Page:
JS: I have not yet. I knew Nancy well and I told her that I had written about the film, which she didn’t know about. She was great friends with Ric.
AKT: I met with her twice the week before I went to Europe in August. We were discussing projects to work on together and she seemed fine and full of ideas.
JS: She seemed great and it came as big a shock to me as anybody. She was obviously very active and in the middle of things and I think we could have expected a number of more films from her. She was also just one of the nicest people.
AKT: Very true. We were planning projects and had long discussions over lunch a couple of weeks before her death. We talked about the scene in front of Tiffany’s in Midnight Cowboy, that you also have in your book.
Barbara Stanwyck with Gary Cooper in Ball Of Fire, directed by Howard Hawks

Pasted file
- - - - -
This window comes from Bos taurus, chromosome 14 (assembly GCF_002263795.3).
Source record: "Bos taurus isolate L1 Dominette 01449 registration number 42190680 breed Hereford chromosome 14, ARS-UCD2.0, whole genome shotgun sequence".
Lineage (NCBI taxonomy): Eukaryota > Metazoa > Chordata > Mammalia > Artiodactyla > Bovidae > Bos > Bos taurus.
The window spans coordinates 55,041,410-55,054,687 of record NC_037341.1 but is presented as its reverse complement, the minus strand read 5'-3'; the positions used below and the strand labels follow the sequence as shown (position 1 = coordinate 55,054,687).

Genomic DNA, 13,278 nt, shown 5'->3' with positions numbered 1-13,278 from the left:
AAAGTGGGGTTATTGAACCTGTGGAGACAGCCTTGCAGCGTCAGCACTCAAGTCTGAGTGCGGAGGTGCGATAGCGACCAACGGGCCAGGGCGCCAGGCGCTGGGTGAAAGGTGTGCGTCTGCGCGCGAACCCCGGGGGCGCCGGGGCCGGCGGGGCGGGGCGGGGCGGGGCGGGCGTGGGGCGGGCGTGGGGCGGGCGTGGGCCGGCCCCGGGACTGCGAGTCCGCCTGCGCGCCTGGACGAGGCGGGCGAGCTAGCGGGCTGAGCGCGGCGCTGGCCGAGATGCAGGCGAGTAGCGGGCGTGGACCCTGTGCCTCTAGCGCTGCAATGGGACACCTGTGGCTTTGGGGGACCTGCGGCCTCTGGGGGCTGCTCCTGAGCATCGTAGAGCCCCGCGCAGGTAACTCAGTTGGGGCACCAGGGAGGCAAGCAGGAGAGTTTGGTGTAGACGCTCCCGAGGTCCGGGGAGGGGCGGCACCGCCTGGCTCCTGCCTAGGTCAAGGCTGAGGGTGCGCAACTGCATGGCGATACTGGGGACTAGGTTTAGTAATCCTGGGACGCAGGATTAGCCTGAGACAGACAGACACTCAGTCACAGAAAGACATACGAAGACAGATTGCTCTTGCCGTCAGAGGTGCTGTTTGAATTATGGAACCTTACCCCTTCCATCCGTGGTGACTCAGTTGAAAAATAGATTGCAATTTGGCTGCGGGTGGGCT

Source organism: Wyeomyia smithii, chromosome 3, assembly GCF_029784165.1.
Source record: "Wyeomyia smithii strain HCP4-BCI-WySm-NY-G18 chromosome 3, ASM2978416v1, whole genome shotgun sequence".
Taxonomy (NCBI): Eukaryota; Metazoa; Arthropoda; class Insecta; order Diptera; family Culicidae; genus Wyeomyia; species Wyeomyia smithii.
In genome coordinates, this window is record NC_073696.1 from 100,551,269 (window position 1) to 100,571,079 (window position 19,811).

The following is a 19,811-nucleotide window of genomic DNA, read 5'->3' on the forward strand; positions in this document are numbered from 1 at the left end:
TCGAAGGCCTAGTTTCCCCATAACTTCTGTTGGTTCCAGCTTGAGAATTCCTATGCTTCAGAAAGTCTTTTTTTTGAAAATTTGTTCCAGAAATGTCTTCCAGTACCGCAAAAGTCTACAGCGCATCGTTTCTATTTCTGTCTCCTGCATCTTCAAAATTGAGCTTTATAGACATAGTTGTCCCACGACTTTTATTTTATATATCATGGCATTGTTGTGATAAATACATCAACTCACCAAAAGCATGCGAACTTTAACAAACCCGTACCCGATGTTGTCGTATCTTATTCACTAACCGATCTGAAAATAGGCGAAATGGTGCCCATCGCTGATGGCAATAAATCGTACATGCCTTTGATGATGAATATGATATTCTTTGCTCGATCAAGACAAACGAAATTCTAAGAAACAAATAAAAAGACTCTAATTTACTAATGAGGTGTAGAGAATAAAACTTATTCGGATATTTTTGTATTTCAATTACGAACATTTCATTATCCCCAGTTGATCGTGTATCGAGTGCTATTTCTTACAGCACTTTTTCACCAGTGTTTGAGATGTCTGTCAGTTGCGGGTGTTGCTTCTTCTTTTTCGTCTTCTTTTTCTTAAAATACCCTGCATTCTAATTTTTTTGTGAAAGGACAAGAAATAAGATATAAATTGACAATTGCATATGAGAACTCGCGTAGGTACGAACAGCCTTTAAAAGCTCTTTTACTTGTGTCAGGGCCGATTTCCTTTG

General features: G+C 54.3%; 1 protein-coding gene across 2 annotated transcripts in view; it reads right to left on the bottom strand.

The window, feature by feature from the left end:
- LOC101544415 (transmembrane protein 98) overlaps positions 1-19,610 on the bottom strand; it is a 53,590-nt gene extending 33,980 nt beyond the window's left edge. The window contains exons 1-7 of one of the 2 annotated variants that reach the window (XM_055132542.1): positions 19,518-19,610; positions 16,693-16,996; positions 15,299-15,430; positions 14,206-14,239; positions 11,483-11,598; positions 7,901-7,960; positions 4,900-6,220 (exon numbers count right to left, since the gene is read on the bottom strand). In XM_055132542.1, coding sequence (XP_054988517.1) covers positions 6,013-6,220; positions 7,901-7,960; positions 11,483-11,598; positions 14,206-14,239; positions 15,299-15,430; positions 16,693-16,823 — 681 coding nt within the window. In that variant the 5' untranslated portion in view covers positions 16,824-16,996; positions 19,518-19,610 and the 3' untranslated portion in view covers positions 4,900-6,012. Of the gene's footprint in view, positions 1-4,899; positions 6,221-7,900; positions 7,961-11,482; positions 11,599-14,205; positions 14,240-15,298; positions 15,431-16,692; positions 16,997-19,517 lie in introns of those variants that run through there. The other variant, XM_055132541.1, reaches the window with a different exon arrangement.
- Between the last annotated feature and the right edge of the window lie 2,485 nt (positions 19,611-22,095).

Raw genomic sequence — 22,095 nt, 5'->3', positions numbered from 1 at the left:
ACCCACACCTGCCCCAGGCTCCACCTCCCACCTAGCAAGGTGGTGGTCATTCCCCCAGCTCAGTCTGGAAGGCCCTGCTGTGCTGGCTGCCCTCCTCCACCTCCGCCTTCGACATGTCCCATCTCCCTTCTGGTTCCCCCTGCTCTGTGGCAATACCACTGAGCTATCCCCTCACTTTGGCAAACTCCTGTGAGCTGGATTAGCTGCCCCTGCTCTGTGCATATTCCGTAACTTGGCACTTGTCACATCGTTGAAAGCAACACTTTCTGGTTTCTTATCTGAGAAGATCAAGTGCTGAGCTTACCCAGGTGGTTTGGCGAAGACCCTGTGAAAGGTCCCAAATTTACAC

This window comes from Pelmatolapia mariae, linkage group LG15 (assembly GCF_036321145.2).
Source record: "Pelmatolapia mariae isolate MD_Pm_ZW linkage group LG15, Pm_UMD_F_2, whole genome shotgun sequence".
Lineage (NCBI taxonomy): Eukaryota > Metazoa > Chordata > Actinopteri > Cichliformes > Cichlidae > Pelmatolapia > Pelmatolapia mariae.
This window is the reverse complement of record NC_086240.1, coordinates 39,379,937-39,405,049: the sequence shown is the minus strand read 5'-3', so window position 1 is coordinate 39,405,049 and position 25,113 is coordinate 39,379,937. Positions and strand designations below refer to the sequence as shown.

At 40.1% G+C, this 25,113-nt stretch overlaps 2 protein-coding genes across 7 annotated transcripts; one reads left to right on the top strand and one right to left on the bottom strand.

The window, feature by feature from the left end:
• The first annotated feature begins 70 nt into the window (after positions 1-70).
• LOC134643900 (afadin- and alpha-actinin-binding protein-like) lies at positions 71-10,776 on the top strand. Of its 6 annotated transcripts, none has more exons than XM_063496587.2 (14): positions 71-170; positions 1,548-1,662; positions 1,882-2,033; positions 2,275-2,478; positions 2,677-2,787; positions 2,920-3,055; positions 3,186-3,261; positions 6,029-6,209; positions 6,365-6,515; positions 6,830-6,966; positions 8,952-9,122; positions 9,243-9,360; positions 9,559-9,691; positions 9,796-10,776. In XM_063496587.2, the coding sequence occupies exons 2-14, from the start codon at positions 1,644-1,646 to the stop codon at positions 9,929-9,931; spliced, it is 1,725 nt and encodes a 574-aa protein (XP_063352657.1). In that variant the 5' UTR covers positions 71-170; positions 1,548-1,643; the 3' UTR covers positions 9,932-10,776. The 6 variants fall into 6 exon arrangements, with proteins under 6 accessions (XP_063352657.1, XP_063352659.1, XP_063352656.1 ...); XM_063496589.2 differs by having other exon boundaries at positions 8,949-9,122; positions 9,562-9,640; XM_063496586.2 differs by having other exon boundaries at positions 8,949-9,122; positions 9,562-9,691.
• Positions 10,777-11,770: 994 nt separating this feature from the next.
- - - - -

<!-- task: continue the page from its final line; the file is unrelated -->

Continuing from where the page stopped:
JS: I was really shocked and very saddened.
AKT: So was I. Thank you for this conversation today!
JS: Thank you so much, Anne-Katrin!
Coming up - James Sanders on Manhattan, Annie Hall and apartment sounds; The Seven Year Itch, The Apartment, Breakfast At Tiffany’s and how certain stories can only happen in certain locations that are built to bring us together or keep us apart; producer Jeremy Thomas, Jonathan Coe’s Mr. Wilder And Me, and Billy Wilder never being a New Yorker; the office building and The Best Of Everything; Butterfield 8 and the canopy; Do The Right Thing and the stoop, plus more on urban life and the movies.
Renewing The Dream: The Mobility Revolution And The Future Of Los Angeles event is at Rizzoli, 1133 Broadway (at 26th Street) in New York. RSVPs are encouraged but not required. Seating is limited and will be first come, first served. Doors open at 5:30 pm.